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Banging Radiators

Stan_9 Member Posts: 6
No suggestions? I hope this is not as scary as this makes me feel it might be ...



  • Stan_9
    Stan_9 Member Posts: 6
    Banging Steam Radiators (Somewhat long post)

    OK, I know this question has been asked many times but I am overwhelmed by the amount of possible explanations. Maybe you can help me narrow the list down. With apologies for the long post, here it is:

    I recently moved in on the third floor of a three-story building with a one-pipe steam system. The first floor neighbor wanted to relocate a main pipe in the basement as she wanted to convert this part of the basement into living space. Before any work commenced, she turned on the heat (she is the one with the thermostat) and all of my six radiators worked, with a few glitches:

    1. Two of the radiators came on much later than others,

    2. One had a notable banging noise and water squirting out of the air vent. By the way, I discovered that both steam valves (not the vents) were seized.

    3. I noticed that the radiator with the banging noise and squirting vent had the wrong pitch.

    I replaced the squirting air vent and pitched the radiator correctly. I also loosened the steam valves to the point they appear to open and close and made sure they are fully opened. The vent continued squirting over the next several days and eventually stopped. Now, the other of the slow-to-heat radiator started banging and this happens even when the radiator is not heating up (I touch the supply pipe to this radiator, it appears warm, but heat rarely travels into the radiator).

    Since the usually cold radiators do not bother us (one in the kitchen, one in a bedroom that is currently used for storage) as the apartment is generally quite warm, I stopped thinking about the issue and tried to ignore the banging issues (the rooms are farthest from the bedrooms, so the noise is bearable).

    The main pipe was relocated; I asked the neighbor to turn on the boiler (although it was a warm day) to test the results. All radiators worked, the two slow ones again with banging (and again coming on much later than the rest), no squirting this time. I figured same as before, even better.

    Now, a couple of weeks after the relocation of the pipe, the two slow radiators still bang without getting even warm, and two of the radiators on the other side of the apartment have started banging (now this is a problem, since one is in my little girl’s room and wakes her up in the middle of the night).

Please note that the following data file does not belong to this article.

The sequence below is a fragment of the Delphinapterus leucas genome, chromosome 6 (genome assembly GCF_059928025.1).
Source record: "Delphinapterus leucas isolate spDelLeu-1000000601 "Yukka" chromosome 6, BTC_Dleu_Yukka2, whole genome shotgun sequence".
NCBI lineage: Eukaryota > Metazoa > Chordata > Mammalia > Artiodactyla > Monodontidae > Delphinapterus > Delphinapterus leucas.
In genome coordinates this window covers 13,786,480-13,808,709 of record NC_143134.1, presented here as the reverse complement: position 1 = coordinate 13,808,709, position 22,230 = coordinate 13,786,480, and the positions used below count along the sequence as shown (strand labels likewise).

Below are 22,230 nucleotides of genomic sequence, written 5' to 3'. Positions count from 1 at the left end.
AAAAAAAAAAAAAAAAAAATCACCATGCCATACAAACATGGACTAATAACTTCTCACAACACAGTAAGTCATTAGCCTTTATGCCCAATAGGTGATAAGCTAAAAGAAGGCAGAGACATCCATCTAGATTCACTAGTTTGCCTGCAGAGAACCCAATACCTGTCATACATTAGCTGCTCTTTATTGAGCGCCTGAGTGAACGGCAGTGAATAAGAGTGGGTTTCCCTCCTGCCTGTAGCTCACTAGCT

In all instances, the banging appears to be coming from the steam valves of the affected radiators. Should I be replacing them? Is the new banging is any way related to the relocation of the supply pipe? Should I pitch all radiators even more (although they appear to be pitched correctly). By the way, the new supply pipe is not insulated but it supplies steam to the two slow radiators. In all four banging radiators, I suspect they are actually connected in pairs to the riser pipe (but cannot really verify this fact). Is it possible this connecting pipe is pitched incorrectly? Can I pitch it somehow without ripping floors open or tearing up the ceiling of my neighbor below? Any advice will be greatly appreciated.

  • Banging is caused

    by water and steam meeting in places they shouldn't. Since your banging is at the end of the steam main, I bet the return line that drains the water from the main has gotten plugged. This would cause water to back up in the steam main, where it would bang and interfere with those radiators heating.

    The cure would be to replace the return line.

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  • Ed_32
    Ed_32 Member Posts: 33

    Banging in a steam system is usually due to condensate pooling in the pipe or radiator, the next load of steam comes along and instantly causes the puddle to flash to steam. Maybe as your lifting one end of the radiator your also shifting the pipes below the floor, maybe try to raise the whole radiator? You may want to re post in the morning, my experience with steam is limited, the guys on the east coast are much more likely to be familiar with your problem.
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